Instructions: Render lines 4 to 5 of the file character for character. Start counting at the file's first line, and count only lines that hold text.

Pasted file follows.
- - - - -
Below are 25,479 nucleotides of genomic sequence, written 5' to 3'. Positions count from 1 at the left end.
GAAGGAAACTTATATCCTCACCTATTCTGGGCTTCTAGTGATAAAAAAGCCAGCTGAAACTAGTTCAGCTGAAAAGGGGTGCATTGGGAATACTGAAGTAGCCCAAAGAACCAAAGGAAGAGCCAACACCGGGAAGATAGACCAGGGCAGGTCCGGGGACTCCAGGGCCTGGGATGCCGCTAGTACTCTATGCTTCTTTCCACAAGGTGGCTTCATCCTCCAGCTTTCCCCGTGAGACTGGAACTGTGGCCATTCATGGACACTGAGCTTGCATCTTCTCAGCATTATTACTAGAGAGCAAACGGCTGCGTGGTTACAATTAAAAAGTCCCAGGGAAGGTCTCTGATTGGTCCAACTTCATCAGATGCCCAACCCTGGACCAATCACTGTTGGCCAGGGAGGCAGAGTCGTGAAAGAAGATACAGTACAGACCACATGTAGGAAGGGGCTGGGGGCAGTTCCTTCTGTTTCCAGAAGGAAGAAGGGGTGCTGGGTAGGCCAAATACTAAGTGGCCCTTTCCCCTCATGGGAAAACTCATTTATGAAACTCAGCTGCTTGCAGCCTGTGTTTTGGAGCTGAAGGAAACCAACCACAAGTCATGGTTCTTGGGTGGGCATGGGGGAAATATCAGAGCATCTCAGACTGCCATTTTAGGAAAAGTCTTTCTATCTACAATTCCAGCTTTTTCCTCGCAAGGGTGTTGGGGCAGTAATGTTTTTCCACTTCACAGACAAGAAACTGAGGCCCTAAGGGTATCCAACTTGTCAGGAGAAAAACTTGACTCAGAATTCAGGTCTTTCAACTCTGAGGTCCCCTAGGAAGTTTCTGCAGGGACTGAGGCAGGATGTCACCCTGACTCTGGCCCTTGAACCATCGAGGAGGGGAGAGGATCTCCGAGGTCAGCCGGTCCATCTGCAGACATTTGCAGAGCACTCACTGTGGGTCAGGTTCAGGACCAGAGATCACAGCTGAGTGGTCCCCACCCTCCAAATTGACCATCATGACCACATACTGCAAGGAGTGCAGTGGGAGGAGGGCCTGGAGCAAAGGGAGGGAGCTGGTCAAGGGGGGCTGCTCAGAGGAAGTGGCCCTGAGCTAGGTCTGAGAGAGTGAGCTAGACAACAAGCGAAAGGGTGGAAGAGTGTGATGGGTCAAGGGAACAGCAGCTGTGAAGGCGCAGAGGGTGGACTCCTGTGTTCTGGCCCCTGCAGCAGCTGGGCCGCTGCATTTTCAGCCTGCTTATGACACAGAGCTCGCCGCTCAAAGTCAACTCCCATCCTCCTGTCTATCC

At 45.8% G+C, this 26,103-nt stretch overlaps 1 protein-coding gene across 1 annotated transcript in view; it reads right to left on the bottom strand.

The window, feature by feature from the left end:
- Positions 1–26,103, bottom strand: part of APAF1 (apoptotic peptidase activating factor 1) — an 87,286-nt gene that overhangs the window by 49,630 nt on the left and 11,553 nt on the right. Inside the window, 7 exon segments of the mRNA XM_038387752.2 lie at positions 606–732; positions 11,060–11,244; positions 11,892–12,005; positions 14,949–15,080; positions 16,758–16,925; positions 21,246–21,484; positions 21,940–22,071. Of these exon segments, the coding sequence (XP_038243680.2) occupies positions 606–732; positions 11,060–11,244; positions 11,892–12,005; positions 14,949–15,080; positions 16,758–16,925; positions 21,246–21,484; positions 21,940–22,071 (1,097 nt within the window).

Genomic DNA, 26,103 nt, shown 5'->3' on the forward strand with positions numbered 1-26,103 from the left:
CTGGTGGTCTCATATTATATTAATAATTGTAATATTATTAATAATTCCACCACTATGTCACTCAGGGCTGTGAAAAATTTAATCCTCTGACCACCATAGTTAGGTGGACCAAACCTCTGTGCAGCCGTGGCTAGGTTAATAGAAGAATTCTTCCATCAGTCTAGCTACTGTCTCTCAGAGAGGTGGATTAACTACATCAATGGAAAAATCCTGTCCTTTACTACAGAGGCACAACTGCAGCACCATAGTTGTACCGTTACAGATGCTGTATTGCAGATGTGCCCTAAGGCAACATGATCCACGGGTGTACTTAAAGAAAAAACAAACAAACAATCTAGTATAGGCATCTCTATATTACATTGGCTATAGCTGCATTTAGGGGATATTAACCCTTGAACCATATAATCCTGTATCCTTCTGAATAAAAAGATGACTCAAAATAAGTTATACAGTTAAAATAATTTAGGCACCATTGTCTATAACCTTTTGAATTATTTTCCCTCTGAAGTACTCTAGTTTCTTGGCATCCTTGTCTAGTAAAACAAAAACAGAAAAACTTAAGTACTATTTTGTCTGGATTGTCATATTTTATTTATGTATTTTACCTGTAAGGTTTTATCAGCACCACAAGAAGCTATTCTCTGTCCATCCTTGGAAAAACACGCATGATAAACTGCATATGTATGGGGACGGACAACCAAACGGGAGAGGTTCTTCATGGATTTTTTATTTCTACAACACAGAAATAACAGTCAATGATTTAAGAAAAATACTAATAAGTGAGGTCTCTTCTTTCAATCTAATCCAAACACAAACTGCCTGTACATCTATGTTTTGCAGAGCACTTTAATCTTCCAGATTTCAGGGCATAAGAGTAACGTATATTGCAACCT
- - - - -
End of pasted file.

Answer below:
The window, feature by feature from the left end:
- Positions 1–26,103, bottom strand: part of APAF1 (apoptotic peptidase activating factor 1) — an 87,286-nt gene that overhangs the window by 49,630 nt on the left and 11,553 nt on the right. Inside the window, 7 exon segments of the mRNA XM_038387752.2 lie at positions 606–732; positions 11,060–11,244; positions 11,892–12,005; positions 14,949–15,080; positions 16,758–16,925; positions 21,246–21,484; positions 21,940–22,071. Of these exon segments, the coding sequence (XP_038243680.2) occupies positions 606–732; positions 11,060–11,244; positions 11,892–12,005; positions 14,949–15,080; positions 16,758–16,925; positions 21,246–21,484; positions 21,940–22,071 (1,097 nt within the window).